Conservatives respond to Christie with wary optimism

BY Ruth Tam  March 7, 2014 at 2:38 PM EDT
New Jersey Gov. Chris Christie speaks at the 2014 Conservative Political Action Conference (CPAC) in National Harbor, Maryland. Photo by Flickr user Gage Skidmore

Returning to CPAC, New Jersey Gov. Chris Christie criticized Democrats to build his base with more conservative supporters. Photo by Flickr user Gage Skidmore

At the annual Conservative Political Action Conference Thursday, New Jersey Gov. Chris Christie gave attendees the aggressive red meat speech they were hungry for.

“Our ideas are better than their ideas and that’s what we have to stand up for,” he said to applause.

Launching criticism of President Barack Obama, who Christie embraced during Hurricane Sandy recovery efforts, and Democrats — saying “They’re the party of intolerance. Not us.” — Christie gave no mention of the bipartisan credentials he’s touted in the past.

“We’ve got to stop letting the media define who we are and what we stand for,” he said — alluding to the media’s coverage of the George Washington Bridge lane closures that stemmed from his office. “The fact is that we have to take these guys on directly.”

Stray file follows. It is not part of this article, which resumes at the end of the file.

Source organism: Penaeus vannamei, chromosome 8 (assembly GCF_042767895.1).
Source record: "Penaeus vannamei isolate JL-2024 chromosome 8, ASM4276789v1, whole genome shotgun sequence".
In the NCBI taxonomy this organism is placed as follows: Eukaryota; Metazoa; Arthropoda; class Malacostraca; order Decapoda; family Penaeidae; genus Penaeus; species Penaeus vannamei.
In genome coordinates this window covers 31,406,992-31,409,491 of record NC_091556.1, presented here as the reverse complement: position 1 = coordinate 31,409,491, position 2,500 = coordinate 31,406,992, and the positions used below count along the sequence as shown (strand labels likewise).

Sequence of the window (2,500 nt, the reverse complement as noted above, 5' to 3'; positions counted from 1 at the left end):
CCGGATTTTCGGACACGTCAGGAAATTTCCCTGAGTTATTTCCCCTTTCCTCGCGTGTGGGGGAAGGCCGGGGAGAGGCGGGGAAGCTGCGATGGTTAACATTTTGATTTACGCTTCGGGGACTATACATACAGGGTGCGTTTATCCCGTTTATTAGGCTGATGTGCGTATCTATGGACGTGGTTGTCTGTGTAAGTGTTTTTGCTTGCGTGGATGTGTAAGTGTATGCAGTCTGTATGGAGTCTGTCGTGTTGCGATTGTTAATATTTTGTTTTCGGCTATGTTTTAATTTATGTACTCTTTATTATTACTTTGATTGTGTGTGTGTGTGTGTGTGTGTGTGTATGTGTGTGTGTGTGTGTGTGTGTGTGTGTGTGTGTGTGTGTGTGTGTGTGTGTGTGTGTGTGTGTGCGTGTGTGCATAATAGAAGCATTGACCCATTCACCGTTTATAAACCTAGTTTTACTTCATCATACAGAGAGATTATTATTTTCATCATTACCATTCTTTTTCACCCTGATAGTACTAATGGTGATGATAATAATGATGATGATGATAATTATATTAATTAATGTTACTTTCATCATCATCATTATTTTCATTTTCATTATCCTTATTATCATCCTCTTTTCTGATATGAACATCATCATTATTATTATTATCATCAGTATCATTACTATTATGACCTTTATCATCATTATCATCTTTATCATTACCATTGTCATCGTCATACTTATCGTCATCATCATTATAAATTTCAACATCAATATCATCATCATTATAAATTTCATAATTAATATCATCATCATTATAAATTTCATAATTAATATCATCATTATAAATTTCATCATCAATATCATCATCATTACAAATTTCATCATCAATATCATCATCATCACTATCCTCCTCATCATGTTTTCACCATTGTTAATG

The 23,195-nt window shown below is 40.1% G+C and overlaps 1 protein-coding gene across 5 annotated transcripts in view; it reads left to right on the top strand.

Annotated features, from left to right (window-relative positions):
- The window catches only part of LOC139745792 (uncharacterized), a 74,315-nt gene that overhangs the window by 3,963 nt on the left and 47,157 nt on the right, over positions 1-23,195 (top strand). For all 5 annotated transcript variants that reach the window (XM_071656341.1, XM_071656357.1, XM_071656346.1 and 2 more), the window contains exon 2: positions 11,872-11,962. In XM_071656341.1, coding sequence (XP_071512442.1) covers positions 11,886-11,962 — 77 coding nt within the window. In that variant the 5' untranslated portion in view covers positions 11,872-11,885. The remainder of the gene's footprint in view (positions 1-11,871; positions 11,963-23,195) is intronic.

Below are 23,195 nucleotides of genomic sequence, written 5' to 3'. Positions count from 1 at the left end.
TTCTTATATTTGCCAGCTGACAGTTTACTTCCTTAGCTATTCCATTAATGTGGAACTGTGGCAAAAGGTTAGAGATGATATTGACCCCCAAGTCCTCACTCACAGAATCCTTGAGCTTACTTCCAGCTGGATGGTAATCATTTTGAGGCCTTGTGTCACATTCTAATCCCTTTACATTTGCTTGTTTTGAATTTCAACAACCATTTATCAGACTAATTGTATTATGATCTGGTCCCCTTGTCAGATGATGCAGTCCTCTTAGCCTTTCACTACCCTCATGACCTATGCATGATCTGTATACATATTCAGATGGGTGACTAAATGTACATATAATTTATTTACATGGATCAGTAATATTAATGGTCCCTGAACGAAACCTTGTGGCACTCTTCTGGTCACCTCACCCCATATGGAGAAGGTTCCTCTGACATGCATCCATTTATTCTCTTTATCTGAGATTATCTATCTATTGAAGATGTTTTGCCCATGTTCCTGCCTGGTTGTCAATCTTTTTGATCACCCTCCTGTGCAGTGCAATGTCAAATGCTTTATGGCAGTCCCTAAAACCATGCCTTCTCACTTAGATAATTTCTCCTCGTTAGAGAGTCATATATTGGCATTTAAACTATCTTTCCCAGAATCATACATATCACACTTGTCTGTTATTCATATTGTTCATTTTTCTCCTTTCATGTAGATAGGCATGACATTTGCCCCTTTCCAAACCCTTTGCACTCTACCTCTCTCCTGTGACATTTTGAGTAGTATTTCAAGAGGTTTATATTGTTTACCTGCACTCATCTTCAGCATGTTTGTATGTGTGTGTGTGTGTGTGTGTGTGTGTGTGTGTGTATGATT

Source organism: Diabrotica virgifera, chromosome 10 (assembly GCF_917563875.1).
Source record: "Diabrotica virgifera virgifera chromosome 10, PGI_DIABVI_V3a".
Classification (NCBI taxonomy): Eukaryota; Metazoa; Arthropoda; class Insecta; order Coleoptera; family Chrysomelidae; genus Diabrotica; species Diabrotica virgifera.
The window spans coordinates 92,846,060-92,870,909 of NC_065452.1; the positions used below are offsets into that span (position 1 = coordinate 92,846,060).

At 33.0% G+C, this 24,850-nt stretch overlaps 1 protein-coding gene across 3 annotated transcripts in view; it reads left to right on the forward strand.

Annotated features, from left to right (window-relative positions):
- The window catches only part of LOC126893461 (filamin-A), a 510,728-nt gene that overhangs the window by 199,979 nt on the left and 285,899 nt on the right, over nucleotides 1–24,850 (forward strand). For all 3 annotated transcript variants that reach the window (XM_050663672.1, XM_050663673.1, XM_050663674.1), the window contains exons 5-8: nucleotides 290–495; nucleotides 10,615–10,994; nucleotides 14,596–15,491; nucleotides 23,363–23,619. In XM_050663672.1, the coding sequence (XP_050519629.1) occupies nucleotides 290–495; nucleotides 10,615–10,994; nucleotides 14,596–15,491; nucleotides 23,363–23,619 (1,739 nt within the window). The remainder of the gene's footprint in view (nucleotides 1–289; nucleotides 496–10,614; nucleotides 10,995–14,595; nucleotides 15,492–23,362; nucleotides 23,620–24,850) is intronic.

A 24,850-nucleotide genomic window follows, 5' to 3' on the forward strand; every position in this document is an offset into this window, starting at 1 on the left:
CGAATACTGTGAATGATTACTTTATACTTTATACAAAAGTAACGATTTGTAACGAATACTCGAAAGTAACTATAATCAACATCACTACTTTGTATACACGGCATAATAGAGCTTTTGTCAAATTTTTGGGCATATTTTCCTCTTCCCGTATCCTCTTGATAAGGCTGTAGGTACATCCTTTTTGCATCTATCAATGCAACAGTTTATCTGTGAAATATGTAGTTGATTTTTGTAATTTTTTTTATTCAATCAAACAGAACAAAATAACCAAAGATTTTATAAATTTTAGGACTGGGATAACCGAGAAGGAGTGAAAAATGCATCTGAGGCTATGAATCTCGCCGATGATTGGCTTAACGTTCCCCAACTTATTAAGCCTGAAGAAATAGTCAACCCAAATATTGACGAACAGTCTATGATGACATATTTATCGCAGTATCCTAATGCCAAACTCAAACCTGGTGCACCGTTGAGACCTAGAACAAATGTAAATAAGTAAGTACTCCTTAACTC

Christie ended his address with a harsh truism.

“We don’t get to govern if we don’t win,” he said. “…what’s worse is they do.”

Often using the word “they” in reference to Democrats, Christie’s speech represented a departure from his inclusive message from the time before the lane closure controversy. Many in the audience stood to applaud his efforts — and several were relatively optimistic on how close Christie could get to the White House.

“He may be seen as more moderate but if you listen to his record and his speech, I don’t see why,” said Bill Saracino, 62, who traveled to the conference from Glendale, Calif.

“I think there are any number of people who are [capable],” he said. “[Christie’s] one of them and that’s why I liked his combativeness.”

“If he doesn’t get beat up in the primaries too bad, he’d probably be able to carry it,” said Doug Kolling, who traveled to the conference from Greenville, Ohio after watching CPAC on TV for the previous two years.

But lingering in voters’ minds is the governor’s image as a bipartisan player, which received differing levels of approval.

While Kolling is comfortable with “any Republican” and his wife, Jana, would support “whoever can beat Hillary,” Saracino’s bar is slightly higher.

“[Christie’s bipartisan image] is not something that appeals to me as a conservative,” said the self-proclaimed “Reagan Republican.”

“Bipartisanship is as phony concept. It’s never existed. People fight for their beliefs and that’s called partisanship. That’s not terrible; it’s how you decide between two opposing views.”